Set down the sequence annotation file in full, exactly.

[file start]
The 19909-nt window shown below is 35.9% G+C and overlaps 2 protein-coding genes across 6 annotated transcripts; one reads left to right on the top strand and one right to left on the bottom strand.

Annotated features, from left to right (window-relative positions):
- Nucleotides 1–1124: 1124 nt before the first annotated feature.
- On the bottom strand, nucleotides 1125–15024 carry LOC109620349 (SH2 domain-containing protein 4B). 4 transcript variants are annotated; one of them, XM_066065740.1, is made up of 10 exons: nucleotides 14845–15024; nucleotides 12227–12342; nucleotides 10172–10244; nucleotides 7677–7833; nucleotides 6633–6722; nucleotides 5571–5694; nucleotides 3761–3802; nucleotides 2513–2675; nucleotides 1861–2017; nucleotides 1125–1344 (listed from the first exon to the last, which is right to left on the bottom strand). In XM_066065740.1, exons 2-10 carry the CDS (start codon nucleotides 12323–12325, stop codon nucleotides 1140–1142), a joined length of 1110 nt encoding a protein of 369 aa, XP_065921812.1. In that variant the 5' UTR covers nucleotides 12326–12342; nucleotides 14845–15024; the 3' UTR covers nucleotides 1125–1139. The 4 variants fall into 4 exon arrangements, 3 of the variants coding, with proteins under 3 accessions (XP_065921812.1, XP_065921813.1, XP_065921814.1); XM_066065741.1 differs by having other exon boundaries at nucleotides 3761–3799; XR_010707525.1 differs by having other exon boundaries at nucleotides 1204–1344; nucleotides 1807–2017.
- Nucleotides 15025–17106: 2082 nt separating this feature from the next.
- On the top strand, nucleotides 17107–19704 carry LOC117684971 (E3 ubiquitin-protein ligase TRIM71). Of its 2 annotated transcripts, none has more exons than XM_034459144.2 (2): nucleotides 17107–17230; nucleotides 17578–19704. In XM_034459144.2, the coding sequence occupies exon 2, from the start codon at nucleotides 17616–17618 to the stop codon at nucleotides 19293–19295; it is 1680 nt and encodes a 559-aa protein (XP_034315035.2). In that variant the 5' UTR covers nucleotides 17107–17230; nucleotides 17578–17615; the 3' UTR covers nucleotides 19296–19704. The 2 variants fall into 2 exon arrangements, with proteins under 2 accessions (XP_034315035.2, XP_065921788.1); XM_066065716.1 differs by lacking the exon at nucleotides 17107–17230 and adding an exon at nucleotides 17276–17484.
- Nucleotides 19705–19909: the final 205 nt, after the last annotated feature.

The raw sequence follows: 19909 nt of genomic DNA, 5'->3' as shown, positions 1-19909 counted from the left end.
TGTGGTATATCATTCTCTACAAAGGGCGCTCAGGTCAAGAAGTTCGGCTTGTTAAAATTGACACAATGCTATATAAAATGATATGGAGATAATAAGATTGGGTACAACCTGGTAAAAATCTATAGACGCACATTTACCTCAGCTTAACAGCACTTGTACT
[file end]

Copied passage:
The 19909-nt window shown below is 35.9% G+C and overlaps 2 protein-coding genes across 6 annotated transcripts; one reads left to right on the top strand and one right to left on the bottom strand.

Annotated features, from left to right (window-relative positions):
- Nucleotides 1–1124: 1124 nt before the first annotated feature.
- On the bottom strand, nucleotides 1125–15024 carry LOC109620349 (SH2 domain-containing protein 4B). 4 transcript variants are annotated; one of them, XM_066065740.1, is made up of 10 exons: nucleotides 14845–15024; nucleotides 12227–12342; nucleotides 10172–10244; nucleotides 7677–7833; nucleotides 6633–6722; nucleotides 5571–5694; nucleotides 3761–3802; nucleotides 2513–2675; nucleotides 1861–2017; nucleotides 1125–1344 (listed from the first exon to the last, which is right to left on the bottom strand). In XM_066065740.1, exons 2-10 carry the CDS (start codon nucleotides 12323–12325, stop codon nucleotides 1140–1142), a joined length of 1110 nt encoding a protein of 369 aa, XP_065921812.1. In that variant the 5' UTR covers nucleotides 12326–12342; nucleotides 14845–15024; the 3' UTR covers nucleotides 1125–1139. The 4 variants fall into 4 exon arrangements, 3 of the variants coding, with proteins under 3 accessions (XP_065921812.1, XP_065921813.1, XP_065921814.1); XM_066065741.1 differs by having other exon boundaries at nucleotides 3761–3799; XR_010707525.1 differs by having other exon boundaries at nucleotides 1204–1344; nucleotides 1807–2017.
- Nucleotides 15025–17106: 2082 nt separating this feature from the next.
- On the top strand, nucleotides 17107–19704 carry LOC117684971 (E3 ubiquitin-protein ligase TRIM71). Of its 2 annotated transcripts, none has more exons than XM_034459144.2 (2): nucleotides 17107–17230; nucleotides 17578–19704. In XM_034459144.2, the coding sequence occupies exon 2, from the start codon at nucleotides 17616–17618 to the stop codon at nucleotides 19293–19295; it is 1680 nt and encodes a 559-aa protein (XP_034315035.2). In that variant the 5' UTR covers nucleotides 17107–17230; nucleotides 17578–17615; the 3' UTR covers nucleotides 19296–19704. The 2 variants fall into 2 exon arrangements, with proteins under 2 accessions (XP_034315035.2, XP_065921788.1); XM_066065716.1 differs by lacking the exon at nucleotides 17107–17230 and adding an exon at nucleotides 17276–17484.
- Nucleotides 19705–19909: the final 205 nt, after the last annotated feature.

The raw sequence follows: 19909 nt of genomic DNA, 5'->3' as shown, positions 1-19909 counted from the left end.
TGTGGTATATCATTCTCTACAAAGGGCGCTCAGGTCAAGAAGTTCGGCTTGTTAAAATTGACACAATGCTATATAAAATGATATGGAGATAATAAGATTGGGTACAACCTGGTAAAAATCTATAGACGCACATTTACCTCAGCTTAACAGCACTTGTACT